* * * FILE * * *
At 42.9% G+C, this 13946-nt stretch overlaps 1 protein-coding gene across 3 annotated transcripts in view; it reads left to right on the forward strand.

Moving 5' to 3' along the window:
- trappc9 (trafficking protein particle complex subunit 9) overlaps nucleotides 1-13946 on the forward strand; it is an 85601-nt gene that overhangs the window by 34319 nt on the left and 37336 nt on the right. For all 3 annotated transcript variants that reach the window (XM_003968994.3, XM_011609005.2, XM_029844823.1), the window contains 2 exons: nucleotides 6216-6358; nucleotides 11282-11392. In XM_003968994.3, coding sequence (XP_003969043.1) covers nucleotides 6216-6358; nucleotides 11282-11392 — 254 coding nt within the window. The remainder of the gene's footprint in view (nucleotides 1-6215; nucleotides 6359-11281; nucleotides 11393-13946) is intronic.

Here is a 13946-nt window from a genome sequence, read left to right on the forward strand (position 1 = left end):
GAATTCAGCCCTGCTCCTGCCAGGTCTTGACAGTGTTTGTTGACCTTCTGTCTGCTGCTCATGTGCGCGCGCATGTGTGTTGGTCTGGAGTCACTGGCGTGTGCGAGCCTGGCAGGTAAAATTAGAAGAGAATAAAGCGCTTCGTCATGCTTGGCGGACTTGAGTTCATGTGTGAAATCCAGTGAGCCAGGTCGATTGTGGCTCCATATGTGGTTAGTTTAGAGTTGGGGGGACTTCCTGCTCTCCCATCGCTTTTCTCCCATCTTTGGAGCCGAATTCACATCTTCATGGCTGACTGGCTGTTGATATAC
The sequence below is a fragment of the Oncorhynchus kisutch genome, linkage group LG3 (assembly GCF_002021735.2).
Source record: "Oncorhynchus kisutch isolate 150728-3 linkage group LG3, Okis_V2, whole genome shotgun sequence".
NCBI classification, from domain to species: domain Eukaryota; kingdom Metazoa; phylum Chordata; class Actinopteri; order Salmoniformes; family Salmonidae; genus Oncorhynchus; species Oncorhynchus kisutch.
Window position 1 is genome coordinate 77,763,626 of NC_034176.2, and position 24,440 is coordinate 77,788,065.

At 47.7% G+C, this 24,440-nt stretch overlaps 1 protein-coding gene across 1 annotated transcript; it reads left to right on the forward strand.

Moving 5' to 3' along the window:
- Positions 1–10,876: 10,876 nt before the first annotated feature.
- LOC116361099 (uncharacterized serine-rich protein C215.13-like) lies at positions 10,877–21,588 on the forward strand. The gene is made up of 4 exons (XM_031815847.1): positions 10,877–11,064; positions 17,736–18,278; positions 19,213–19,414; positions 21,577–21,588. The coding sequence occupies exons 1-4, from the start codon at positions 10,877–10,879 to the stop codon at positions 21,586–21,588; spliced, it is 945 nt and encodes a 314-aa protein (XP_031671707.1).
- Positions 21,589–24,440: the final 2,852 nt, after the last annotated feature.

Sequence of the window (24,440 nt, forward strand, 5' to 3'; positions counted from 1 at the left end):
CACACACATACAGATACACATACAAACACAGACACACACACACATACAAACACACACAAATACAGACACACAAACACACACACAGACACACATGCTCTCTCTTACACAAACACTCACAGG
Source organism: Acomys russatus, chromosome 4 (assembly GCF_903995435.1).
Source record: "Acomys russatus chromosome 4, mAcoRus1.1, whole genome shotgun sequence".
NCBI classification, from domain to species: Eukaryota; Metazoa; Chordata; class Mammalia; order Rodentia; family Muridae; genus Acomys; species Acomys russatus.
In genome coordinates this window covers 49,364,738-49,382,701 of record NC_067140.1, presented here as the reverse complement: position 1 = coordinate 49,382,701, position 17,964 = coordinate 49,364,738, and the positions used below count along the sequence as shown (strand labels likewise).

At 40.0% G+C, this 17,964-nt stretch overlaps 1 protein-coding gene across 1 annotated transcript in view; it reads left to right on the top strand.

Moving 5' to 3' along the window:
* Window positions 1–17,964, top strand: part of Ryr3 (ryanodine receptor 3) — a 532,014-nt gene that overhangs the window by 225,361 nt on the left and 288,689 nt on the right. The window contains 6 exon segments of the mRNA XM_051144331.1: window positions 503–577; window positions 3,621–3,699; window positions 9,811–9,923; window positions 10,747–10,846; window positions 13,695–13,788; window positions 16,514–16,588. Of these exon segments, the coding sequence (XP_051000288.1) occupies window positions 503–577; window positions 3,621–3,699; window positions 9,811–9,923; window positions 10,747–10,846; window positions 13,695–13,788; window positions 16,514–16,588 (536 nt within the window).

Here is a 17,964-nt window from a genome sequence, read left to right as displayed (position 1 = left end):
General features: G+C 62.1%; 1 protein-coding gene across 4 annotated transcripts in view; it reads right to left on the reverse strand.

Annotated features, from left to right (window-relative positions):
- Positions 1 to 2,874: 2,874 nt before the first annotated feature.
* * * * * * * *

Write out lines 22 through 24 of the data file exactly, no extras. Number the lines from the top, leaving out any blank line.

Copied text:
Moving 5' to 3' along the window:
* Window positions 1–17,964, top strand: part of Ryr3 (ryanodine receptor 3) — a 532,014-nt gene that overhangs the window by 225,361 nt on the left and 288,689 nt on the right. The window contains 6 exon segments of the mRNA XM_051144331.1: window positions 503–577; window positions 3,621–3,699; window positions 9,811–9,923; window positions 10,747–10,846; window positions 13,695–13,788; window positions 16,514–16,588. Of these exon segments, the coding sequence (XP_051000288.1) occupies window positions 503–577; window positions 3,621–3,699; window positions 9,811–9,923; window positions 10,747–10,846; window positions 13,695–13,788; window positions 16,514–16,588 (536 nt within the window).

Here is a 17,964-nt window from a genome sequence, read left to right as displayed (position 1 = left end):